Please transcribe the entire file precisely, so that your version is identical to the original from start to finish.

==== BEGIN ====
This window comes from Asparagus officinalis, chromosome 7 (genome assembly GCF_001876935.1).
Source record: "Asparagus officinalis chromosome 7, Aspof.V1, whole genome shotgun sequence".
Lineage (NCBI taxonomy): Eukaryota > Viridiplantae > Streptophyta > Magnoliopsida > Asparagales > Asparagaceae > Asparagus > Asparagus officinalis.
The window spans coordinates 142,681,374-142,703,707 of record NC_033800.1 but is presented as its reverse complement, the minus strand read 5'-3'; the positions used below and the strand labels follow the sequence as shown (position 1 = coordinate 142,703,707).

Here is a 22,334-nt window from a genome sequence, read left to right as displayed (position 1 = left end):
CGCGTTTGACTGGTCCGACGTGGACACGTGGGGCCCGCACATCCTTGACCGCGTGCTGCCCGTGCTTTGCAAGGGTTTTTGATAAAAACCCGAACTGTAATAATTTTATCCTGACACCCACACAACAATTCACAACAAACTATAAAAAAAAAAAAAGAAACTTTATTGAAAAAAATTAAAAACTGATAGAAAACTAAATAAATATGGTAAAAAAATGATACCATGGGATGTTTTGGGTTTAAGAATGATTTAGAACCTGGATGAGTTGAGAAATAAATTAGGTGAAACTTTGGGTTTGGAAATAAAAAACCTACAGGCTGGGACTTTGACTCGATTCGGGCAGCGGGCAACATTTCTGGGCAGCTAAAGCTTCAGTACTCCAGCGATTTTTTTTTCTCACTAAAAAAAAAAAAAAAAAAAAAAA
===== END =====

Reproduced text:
This window comes from Asparagus officinalis, chromosome 7 (genome assembly GCF_001876935.1).
Source record: "Asparagus officinalis chromosome 7, Aspof.V1, whole genome shotgun sequence".
Lineage (NCBI taxonomy): Eukaryota > Viridiplantae > Streptophyta > Magnoliopsida > Asparagales > Asparagaceae > Asparagus > Asparagus officinalis.
The window spans coordinates 142,681,374-142,703,707 of record NC_033800.1 but is presented as its reverse complement, the minus strand read 5'-3'; the positions used below and the strand labels follow the sequence as shown (position 1 = coordinate 142,703,707).

Here is a 22,334-nt window from a genome sequence, read left to right as displayed (position 1 = left end):
CGCGTTTGACTGGTCCGACGTGGACACGTGGGGCCCGCACATCCTTGACCGCGTGCTGCCCGTGCTTTGCAAGGGTTTTTGATAAAAACCCGAACTGTAATAATTTTATCCTGACACCCACACAACAATTCACAACAAACTATAAAAAAAAAAAAAGAAACTTTATTGAAAAAAATTAAAAACTGATAGAAAACTAAATAAATATGGTAAAAAAATGATACCATGGGATGTTTTGGGTTTAAGAATGATTTAGAACCTGGATGAGTTGAGAAATAAATTAGGTGAAACTTTGGGTTTGGAAATAAAAAACCTACAGGCTGGGACTTTGACTCGATTCGGGCAGCGGGCAACATTTCTGGGCAGCTAAAGCTTCAGTACTCCAGCGATTTTTTTTTCTCACTAAAAAAAAAAAAAAAAAAAAAAA